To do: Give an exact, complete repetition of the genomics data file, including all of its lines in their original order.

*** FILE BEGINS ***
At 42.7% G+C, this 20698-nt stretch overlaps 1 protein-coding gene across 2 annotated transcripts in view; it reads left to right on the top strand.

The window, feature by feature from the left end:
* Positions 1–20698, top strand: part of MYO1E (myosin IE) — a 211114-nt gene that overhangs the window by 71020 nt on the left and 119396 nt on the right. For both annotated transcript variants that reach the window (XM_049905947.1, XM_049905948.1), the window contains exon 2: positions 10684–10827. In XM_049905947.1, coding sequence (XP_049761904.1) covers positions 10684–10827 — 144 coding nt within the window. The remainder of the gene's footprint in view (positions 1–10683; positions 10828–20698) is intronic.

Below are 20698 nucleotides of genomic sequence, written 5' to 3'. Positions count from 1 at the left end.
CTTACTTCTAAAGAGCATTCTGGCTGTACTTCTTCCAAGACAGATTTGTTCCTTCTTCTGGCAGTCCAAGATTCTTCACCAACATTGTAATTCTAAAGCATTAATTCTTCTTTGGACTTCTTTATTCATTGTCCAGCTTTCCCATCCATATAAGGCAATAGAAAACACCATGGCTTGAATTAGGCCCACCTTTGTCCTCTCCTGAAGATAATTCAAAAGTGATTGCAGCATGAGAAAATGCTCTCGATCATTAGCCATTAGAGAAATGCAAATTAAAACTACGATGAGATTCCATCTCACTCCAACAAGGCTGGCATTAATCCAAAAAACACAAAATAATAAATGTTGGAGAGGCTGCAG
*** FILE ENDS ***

At 42.7% G+C, this 20698-nt stretch overlaps 1 protein-coding gene across 2 annotated transcripts in view; it reads left to right on the top strand.

The window, feature by feature from the left end:
* Positions 1–20698, top strand: part of MYO1E (myosin IE) — a 211114-nt gene that overhangs the window by 71020 nt on the left and 119396 nt on the right. For both annotated transcript variants that reach the window (XM_049905947.1, XM_049905948.1), the window contains exon 2: positions 10684–10827. In XM_049905947.1, coding sequence (XP_049761904.1) covers positions 10684–10827 — 144 coding nt within the window. The remainder of the gene's footprint in view (positions 1–10683; positions 10828–20698) is intronic.

Below are 20698 nucleotides of genomic sequence, written 5' to 3'. Positions count from 1 at the left end.
CTTACTTCTAAAGAGCATTCTGGCTGTACTTCTTCCAAGACAGATTTGTTCCTTCTTCTGGCAGTCCAAGATTCTTCACCAACATTGTAATTCTAAAGCATTAATTCTTCTTTGGACTTCTTTATTCATTGTCCAGCTTTCCCATCCATATAAGGCAATAGAAAACACCATGGCTTGAATTAGGCCCACCTTTGTCCTCTCCTGAAGATAATTCAAAAGTGATTGCAGCATGAGAAAATGCTCTCGATCATTAGCCATTAGAGAAATGCAAATTAAAACTACGATGAGATTCCATCTCACTCCAACAAGGCTGGCATTAATCCAAAAAACACAAAATAATAAATGTTGGAGAGGCTGCAG